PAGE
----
Publico Portugal | “As atitudes em relação às mulheres e finanças são muito difíceis e lentas de mudar”

December 2, 2014


He worked at Lehman Brothers and the International Finance Corporation for 17 years. Mary Ellen Iskenderian, current president of Women’s World Banking, was in London at the conference Trust Women, organized in November by Thomson Reuters, speaking on women and finance, showing how they are excluded from this sector virtually worldwide. The Women’s World Banking focuses on population sector that earns two dollars a day, sector “where women have less than 28% probability of having a bank account than men.” The bet is to go beyond microfinance and create products that include savings and insurance. Will work with Mozambique soon – but Mary Ellen Iskenderian could not say with whom. “Compared to Kenya and Tanzania, access to digital in Mozambique is very low and a part will be finding ways to access,” just said.


Attitudes towards women and finance are the most difficult to change?

Attitudes towards women and finances are very difficult and slow to change, even in developed countries. It is seen that the economic empowerment gap is still quite large. The World Economic Forum published its annual report on gender in showing that the gap between men and women in relation to several variables improved: the health and survival is 96%, in education is 94% but in relationship to economic participation is 60% – that says a lot. Political empowerment is 21% and that’s where we really need to invest …!


What are the specifics of your products because they work for women?

In the institutions we work with 70% of clients are women. What we learn is that we need to design a product that meets the specific needs of women – they value the practicality, have so little time that it is very important; if we speak of a savings product, confidentiality is very important; security and accessibility in terms of prices is also important. And that does not mean that men also do not like these products because they like.


A few months ago a large American company published a report that showed that women were asking for more information about a product before buying it than men – and we are talking about women with high levels of education. This is important information to take into account when designing a product to get women.


There is a growing concern in Europe about meeting clients on privacy protection and the anti-money laundering laws but we have seen in so many cases in Africa and the South Asian countries women’s birth certificates are not registered. These cards are then ordered in countries like Bangladesh for a SIM card, for example, because of terrorism concerns, which are valid but have consequences. We need public policies that reflect how they affect women.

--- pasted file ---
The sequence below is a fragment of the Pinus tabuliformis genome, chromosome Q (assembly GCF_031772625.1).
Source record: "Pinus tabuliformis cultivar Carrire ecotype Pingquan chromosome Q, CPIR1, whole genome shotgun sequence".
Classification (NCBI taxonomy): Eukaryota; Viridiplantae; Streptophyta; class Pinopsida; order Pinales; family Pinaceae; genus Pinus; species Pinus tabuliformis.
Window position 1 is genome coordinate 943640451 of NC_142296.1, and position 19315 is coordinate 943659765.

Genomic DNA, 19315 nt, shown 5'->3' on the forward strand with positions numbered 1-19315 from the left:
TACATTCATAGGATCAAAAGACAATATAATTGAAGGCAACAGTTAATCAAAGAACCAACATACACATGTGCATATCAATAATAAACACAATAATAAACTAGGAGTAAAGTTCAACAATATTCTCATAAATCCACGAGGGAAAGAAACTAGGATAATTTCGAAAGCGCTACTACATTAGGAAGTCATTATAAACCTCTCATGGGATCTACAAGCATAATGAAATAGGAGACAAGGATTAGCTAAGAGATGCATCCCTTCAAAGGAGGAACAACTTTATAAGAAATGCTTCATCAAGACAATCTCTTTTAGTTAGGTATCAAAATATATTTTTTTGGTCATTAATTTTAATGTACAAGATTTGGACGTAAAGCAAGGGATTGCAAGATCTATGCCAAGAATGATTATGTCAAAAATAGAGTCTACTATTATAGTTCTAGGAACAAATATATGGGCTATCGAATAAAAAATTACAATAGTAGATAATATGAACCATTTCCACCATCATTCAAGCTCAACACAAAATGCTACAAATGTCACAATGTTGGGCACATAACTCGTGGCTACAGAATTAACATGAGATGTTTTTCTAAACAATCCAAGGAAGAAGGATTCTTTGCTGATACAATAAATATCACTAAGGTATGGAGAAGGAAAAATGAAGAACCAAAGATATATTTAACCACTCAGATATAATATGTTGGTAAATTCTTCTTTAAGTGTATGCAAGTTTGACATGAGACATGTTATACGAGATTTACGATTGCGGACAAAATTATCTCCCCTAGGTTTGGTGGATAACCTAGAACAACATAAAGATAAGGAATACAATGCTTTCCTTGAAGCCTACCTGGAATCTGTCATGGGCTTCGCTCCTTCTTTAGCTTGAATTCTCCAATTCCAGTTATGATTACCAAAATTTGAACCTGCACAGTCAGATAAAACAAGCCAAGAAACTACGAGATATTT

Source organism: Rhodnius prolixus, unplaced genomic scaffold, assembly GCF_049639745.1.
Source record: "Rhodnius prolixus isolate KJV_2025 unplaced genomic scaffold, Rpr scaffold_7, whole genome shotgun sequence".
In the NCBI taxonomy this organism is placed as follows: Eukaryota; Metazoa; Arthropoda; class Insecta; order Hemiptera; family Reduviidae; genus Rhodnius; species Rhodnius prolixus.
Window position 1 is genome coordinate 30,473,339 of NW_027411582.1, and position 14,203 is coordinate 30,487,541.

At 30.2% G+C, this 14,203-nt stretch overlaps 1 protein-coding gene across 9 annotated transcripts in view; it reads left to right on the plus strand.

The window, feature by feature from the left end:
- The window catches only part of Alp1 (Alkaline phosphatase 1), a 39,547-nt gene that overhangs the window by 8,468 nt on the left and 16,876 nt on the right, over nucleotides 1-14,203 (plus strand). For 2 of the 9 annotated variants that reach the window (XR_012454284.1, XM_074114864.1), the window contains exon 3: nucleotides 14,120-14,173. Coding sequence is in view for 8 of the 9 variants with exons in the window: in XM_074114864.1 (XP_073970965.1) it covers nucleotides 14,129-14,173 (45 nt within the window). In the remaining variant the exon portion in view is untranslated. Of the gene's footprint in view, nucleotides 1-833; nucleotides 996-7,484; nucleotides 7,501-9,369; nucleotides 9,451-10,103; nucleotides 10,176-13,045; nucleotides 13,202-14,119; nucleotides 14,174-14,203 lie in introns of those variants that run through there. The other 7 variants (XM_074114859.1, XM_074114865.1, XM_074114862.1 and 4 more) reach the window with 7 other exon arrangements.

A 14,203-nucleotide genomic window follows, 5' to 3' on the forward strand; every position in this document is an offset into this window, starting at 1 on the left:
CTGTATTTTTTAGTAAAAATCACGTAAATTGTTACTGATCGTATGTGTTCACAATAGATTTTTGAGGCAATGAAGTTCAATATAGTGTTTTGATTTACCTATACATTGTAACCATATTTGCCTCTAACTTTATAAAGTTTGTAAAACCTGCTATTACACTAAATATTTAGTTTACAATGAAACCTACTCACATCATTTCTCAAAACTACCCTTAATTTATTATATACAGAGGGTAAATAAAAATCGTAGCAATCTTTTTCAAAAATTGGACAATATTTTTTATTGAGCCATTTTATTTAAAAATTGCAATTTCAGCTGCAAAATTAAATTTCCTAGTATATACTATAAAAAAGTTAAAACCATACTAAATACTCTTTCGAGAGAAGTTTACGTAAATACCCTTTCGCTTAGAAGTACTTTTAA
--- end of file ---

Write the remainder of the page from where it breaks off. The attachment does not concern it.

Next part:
What is the difference in behavior between men and women on the finances?

It has become a cliché but true: women are much more likely to spend the money they have for spending on three things: education of their children, health for family and home improvements. The often quoted statistic is that women keep 89 cents of $ 1 for these things while men keep 60 cents – is a much higher priority. One of the things we hear often is that women do not want to grow your business. This is due to very often to a poor question: is not that women do not want to see your business grow, the aim is that it have a larger business but to make sure that children have access to education. If it means to grow the business, then fine. But what happens is that when researchers do research on entrepreneurship put the wrong question: women often define its objectives in the context of their family, and this element of the matter is overlooked by researchers.


What can improve in practice with increasing women’s access to finance?

There are many things. We conducted a survey in sub-Saharan Africa and found that the average time between detecting a disease and seek to heal was three days for a child of five to one man and nine for a woman. And the reason for women wait so much is because it is very expensive. We can create a financial product that covers, as we did, those costs, because then women will naturally seek better access to healthcare. We have savings products on behalf of girls, for teens, because in many countries the parents decide they no longer pay schools of daughters when they reach puberty. If the girl has money in his name will study, I can assure you that’s what all teenagers we deal with saving to study. Then there is a strong relationship between domestic violence and property – if a man has to put the woman’s name on their property will be more careful in the way it deals with her … She remains vulnerable but have savings know that you can go-though.